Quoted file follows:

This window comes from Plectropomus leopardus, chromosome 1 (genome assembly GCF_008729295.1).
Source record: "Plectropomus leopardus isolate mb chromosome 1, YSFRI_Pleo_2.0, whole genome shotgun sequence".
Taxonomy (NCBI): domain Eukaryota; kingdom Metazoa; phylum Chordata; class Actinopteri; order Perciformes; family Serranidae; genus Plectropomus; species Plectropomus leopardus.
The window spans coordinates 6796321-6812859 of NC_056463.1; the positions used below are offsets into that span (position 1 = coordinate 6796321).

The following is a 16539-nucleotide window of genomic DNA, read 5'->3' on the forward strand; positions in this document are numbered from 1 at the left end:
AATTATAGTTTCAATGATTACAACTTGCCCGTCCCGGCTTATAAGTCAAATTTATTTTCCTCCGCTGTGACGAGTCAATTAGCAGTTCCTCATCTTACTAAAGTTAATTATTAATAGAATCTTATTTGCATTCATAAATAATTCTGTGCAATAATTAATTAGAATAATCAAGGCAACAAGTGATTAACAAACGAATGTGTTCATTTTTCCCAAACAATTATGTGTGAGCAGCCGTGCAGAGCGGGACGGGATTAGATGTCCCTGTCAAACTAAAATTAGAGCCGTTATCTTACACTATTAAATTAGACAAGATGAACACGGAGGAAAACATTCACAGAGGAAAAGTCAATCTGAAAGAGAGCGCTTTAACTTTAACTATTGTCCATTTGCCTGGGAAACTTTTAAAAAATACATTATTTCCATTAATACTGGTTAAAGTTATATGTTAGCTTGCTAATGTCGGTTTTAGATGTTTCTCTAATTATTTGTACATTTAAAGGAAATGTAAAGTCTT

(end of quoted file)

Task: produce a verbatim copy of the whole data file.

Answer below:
This window comes from Plectropomus leopardus, chromosome 1 (genome assembly GCF_008729295.1).
Source record: "Plectropomus leopardus isolate mb chromosome 1, YSFRI_Pleo_2.0, whole genome shotgun sequence".
Taxonomy (NCBI): domain Eukaryota; kingdom Metazoa; phylum Chordata; class Actinopteri; order Perciformes; family Serranidae; genus Plectropomus; species Plectropomus leopardus.
The window spans coordinates 6796321-6812859 of NC_056463.1; the positions used below are offsets into that span (position 1 = coordinate 6796321).

The following is a 16539-nucleotide window of genomic DNA, read 5'->3' on the forward strand; positions in this document are numbered from 1 at the left end:
AATTATAGTTTCAATGATTACAACTTGCCCGTCCCGGCTTATAAGTCAAATTTATTTTCCTCCGCTGTGACGAGTCAATTAGCAGTTCCTCATCTTACTAAAGTTAATTATTAATAGAATCTTATTTGCATTCATAAATAATTCTGTGCAATAATTAATTAGAATAATCAAGGCAACAAGTGATTAACAAACGAATGTGTTCATTTTTCCCAAACAATTATGTGTGAGCAGCCGTGCAGAGCGGGACGGGATTAGATGTCCCTGTCAAACTAAAATTAGAGCCGTTATCTTACACTATTAAATTAGACAAGATGAACACGGAGGAAAACATTCACAGAGGAAAAGTCAATCTGAAAGAGAGCGCTTTAACTTTAACTATTGTCCATTTGCCTGGGAAACTTTTAAAAAATACATTATTTCCATTAATACTGGTTAAAGTTATATGTTAGCTTGCTAATGTCGGTTTTAGATGTTTCTCTAATTATTTGTACATTTAAAGGAAATGTAAAGTCTT